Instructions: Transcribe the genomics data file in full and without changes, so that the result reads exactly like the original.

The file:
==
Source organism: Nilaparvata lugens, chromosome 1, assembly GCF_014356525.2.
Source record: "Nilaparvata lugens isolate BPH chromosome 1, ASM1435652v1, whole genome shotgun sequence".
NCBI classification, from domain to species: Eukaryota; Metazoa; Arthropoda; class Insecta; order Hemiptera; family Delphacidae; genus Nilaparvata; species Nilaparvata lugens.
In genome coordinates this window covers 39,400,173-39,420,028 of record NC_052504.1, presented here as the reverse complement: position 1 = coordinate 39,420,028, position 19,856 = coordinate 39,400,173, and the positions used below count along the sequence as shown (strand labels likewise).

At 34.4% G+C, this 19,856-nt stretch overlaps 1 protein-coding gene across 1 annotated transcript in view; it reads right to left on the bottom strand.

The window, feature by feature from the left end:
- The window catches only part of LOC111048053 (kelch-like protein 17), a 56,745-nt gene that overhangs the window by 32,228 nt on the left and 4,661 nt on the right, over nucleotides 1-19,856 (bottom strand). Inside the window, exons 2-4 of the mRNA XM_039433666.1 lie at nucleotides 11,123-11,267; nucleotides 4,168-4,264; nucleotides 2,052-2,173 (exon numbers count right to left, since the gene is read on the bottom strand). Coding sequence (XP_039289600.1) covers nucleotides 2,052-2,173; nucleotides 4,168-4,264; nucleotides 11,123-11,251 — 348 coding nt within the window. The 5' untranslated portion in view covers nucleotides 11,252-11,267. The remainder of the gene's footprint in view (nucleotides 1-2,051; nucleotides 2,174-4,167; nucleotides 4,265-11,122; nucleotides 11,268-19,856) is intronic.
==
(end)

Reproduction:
Source organism: Nilaparvata lugens, chromosome 1, assembly GCF_014356525.2.
Source record: "Nilaparvata lugens isolate BPH chromosome 1, ASM1435652v1, whole genome shotgun sequence".
NCBI classification, from domain to species: Eukaryota; Metazoa; Arthropoda; class Insecta; order Hemiptera; family Delphacidae; genus Nilaparvata; species Nilaparvata lugens.
In genome coordinates this window covers 39,400,173-39,420,028 of record NC_052504.1, presented here as the reverse complement: position 1 = coordinate 39,420,028, position 19,856 = coordinate 39,400,173, and the positions used below count along the sequence as shown (strand labels likewise).

At 34.4% G+C, this 19,856-nt stretch overlaps 1 protein-coding gene across 1 annotated transcript in view; it reads right to left on the bottom strand.

The window, feature by feature from the left end:
- The window catches only part of LOC111048053 (kelch-like protein 17), a 56,745-nt gene that overhangs the window by 32,228 nt on the left and 4,661 nt on the right, over nucleotides 1-19,856 (bottom strand). Inside the window, exons 2-4 of the mRNA XM_039433666.1 lie at nucleotides 11,123-11,267; nucleotides 4,168-4,264; nucleotides 2,052-2,173 (exon numbers count right to left, since the gene is read on the bottom strand). Coding sequence (XP_039289600.1) covers nucleotides 2,052-2,173; nucleotides 4,168-4,264; nucleotides 11,123-11,251 — 348 coding nt within the window. The 5' untranslated portion in view covers nucleotides 11,252-11,267. The remainder of the gene's footprint in view (nucleotides 1-2,051; nucleotides 2,174-4,167; nucleotides 4,265-11,122; nucleotides 11,268-19,856) is intronic.